The Maryland State Prosecutor’s Office has charged a former Greensboro police chief with misconduct in office for misrepresenting qualifications of a town police officer who later was involved in the Anton Black death investigation.
Acting State Prosecutor Kelly B. Madigan announced the charges Thursday against former Greensboro Police chief Michael Petyo.
In a news release, Madigan said Petyo made factual misrepresentations in a police hiring application filed with the Maryland Police and Correctional Training Commission, which certifies police officers in Maryland.
Petyo completed paperwork for Thomas Webster IV, a former Dover, Del., police officer, who joined the Greensboro force in early 2018. Webster came to Maryland after losing his job in Delaware in 2016 following a legal settlement involving second-degree assault charges against an African-American man in his custody — though Webster was found not guilty in a court case.
In early February, Maryland Matters contacted the stage agency responsible for overseeing the police certification process to report that some of Webster’s prior personnel disciplinary records may not have been included in his police application, which Petyo signed off on in 2017. Specifically, it appeared 29 use-of-force documents were excluded from the application.
As a result, the Department of Public Safety and Correctional Services opened an investigation. In March, Petyo told Maryland Matters state officials had all “pertinent” internal affairs files when they approved his department’s decision to hire Webster. But the state agency disagreed.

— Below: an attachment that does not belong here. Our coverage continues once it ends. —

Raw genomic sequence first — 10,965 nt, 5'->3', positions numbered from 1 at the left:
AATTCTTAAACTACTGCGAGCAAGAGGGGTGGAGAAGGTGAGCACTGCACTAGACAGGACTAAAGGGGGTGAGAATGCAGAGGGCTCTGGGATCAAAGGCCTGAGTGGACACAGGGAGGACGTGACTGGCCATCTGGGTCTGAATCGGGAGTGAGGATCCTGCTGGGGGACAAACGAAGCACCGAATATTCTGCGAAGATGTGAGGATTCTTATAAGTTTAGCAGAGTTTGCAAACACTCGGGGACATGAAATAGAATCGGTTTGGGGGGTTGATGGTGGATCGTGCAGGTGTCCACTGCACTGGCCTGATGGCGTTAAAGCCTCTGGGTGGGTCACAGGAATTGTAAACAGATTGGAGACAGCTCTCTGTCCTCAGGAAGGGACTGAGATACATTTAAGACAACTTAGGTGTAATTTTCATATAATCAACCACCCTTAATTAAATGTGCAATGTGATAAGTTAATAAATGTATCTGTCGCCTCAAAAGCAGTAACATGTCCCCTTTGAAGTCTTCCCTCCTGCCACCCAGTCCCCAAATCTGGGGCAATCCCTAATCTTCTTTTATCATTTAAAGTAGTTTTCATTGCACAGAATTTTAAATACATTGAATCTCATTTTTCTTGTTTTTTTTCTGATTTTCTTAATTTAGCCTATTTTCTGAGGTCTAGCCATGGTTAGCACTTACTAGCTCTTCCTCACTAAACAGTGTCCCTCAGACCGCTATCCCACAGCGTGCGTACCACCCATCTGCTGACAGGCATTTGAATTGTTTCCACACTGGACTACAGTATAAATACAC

Webster lost his Maryland police certification in late July.
“The Maryland Police and Correctional Training Commission relies on honest representations from chiefs to ensure that people who are certified meet the requirements for certification,” Madigan said in a statement. “We must hold our law enforcement supervisors to the highest standard and misrepresentations in the certification process cannot be tolerated.”
Black, 19, died Sept. 15, 2018 during a struggle involving Webster, two off-duty police officers and a civilian at the foot of the front door of his mother’s home in Greensboro. Webster responded to a possible child abduction complaint involving Black. The child turned out to be Black’s relative. At the time Black was suffering a mental health episode.
Petyo resigned as chief in January after pressure from the community for not placing Webster on administrative duty until four months after Black’s death. Peyto, who then went to work for a police department in Delaware, could not be reached for comment for this article.
The three police officers involved in Black’s death were cleared of any wrongdoing both criminally and administratively. But the Black family may still file a civil lawsuit against the officers and their agencies.
Petyo could face prison time for the misconduct-in-office charge, which is categorized as a common-law misdemeanor offense, Madigan said in a phone interview late Thursday. There are no specific penalties in Maryland criminal law codified or otherwise related to the charge, but the punishment may not be cruel or unusual, she said.
Petyo will be summoned to the Caroline County Circuit Court for an initial appearance, probably within the next 30 days, Madigan said. Petyo, as a defendant, can enter a plea of not guilty and request a trial by jury or a court trial, which would allow a judge to rule on the charges. He can also plead guilty.
Glynis Kazanjian is a freelance writer. She can be reached at [email protected]